SunLink Corporation v. American Capital Energy Inc.
Judge Allison D. Burroughs: MEMORANDUM AND ORDER entered. For the reasons stated in the Memorandum and Order, SunLink'S Motion for Injunctive Relief in Aid of Enforcement of Judgment [ECF No. 38] is GRANTED IN PART. (Montes, Mariliz)
UNITED STATES DISTRICT COURT
DISTRICT OF MASSACHUSETTS
AMERICAN CAPITAL ENERGY, INC.,
Civil Action No. 15-13606-ADB
MEMORANDUM AND ORDER
Currently pending before this Court is Plaintiff SunLink Corporation’s (“SunLink”)
Motion for Injunctive Relief in Aid of Enforcement of Judgment [ECF No. 38]. Defendant
American Capital Energy, Inc. (“ACE”) opposed the motion [ECF No. 40], and SunLink filed a
reply brief [ECF No. 46]. For the reasons stated below, SunLink’s motion [ECF No. 38] is
GRANTED IN PART.
Because SunLink requested injunctive relief after the Court reached the merits of the
case, the Court applies the standard for permanent injunctions in evaluating whether injunctive
relief is warranted. See McDonald’s Corp. v. Rappaport, 532 F. Supp. 2d 264, 269 (D. Mass.
2008) (“[B]ecause this court evaluated the merits of this case, the permanent injunction standard
is appropriate.”). “The standard for issuing a permanent injunction requires the district court to
find that (1) plaintiffs prevail on the merits; (2) plaintiffs would suffer irreparable injury in the
absence of injunctive relief; (3) the harm to plaintiffs would outweigh the harm the defendant
would suffer from the imposition of an injunction; and (4) the public interest would not be
adversely affected by an injunction.” McDonald’s, 532 F. Supp. 2d at 268–69 (quoting
Asociacion de Educacion Privada de P.R., Inc. v. Garcia-Padilla, 490 F.3d 1, 8 (1st Cir. 2007)).1
All four requirements are met in this case. Most importantly, SunLink has already succeeded on
the merits. Moreover, ACE has admitted to significant cash flow issues; indeed, its entire
opposition to the injunction is premised on the fact that ACE is actively trying to sell its assets to
a foreign corporation because of its financial problems. Additionally, there is no evidence of any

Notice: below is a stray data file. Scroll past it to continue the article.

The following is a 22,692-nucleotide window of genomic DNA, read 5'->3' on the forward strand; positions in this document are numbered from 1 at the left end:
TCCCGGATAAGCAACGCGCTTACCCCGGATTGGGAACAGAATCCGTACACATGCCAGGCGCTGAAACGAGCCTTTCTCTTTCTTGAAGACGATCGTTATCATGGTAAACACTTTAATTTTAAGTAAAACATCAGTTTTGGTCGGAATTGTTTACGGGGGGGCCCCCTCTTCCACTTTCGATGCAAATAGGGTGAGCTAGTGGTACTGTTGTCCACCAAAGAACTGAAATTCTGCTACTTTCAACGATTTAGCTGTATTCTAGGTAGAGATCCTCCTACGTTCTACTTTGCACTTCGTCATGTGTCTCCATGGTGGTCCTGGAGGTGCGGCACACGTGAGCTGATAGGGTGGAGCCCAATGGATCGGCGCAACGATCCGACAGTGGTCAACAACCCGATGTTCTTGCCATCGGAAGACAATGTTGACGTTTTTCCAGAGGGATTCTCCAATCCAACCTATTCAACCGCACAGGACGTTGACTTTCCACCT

liability insurance that would cover the Judgment. This sufficiently establishes the potential for
irreparable harm to SunLink if the injunction is not granted. Moreover, the balance of harms
favors SunLink and there is a strong public interest in ensuring that a defendant does not escape
payment. Accordingly, SunLink is entitled to injunctive relief to aid in the enforcement of the
Judgment entered on January 5, 2017.
ACE argues that an injunction in this case would “interfere with” injunctions in three
other cases not before this Court, which rely on the fulfillment of judgments using the proceeds
of an anticipated deal between ACE and Dalian, a Chinese corporation. According to ACE, the
closure of the Dalian deal has been delayed by the election of Donald Trump and will apparently
not be completed until the new administration announces its policy positions regarding China.
SunLink has refused to agree to an injunction dependent on the Dalian deal, arguing that there is
insufficient certainty that the deal will ever close. Given the uncertainty around the closing, the
prospect of even an advantageous deal closing does not mitigate the need for an injunction.
SunLink uses the standard for preliminary injunctions in arguing for injunctive relief, and ACE
does not argue against its application. However, the result under either the preliminary or
permanent injunction standard would be the same because “[t]he standard for a preliminary
injunction is essentially the same as for a permanent injunction with the exception that the
plaintiff must show a likelihood of success on the merits rather than actual success.” Amoco
Prod. Co. v. Vill. of Gambell, 480 U.S. 531, 546 n.12 (1987).
Furthermore, the Court may and will structure injunctive relief so as to avoid preventing or
hindering the anticipated deal between Dalian and ACE.
Therefore, the Court hereby orders as follows: except in the ordinary course of business,
ACE, and its officers, directors, agents, servants, employees and attorneys, are enjoined from
transferring any assets, except in connection with the deal already underway between ACE and
Dalian, and from making any payments of funds, until further order of the Court, including, (i)
making any payments or distributions (other than wages and reasonable out-of-pocket expense
reimbursement) to any of its officers, directors, employees, attorneys, shareholders, or
representatives; (ii) selling, hypothecating, encumbering, pledging, or transferring any of its
corporate assets; (iii) destroying or altering any of its financial records, including (without
limitation) all non-public records of bank accounts, financial statements, ledgers, balance sheets,
summaries of assets, loan documents, and settlements of claims with the several solar projects
which are the subject of these proceedings; and (iv) undertaking any other activities/transactions
that would diminish/encumber the value of ACE and/or any of its assets, or otherwise adversely
impact ACE’s ability to satisfy a Judgment in this matter in favor of SunLink.
Dated: January 6, 2017
/s/ Allison D. Burroughs
ALLISON D. BURROUGHS
U.S. DISTRICT JUDGE
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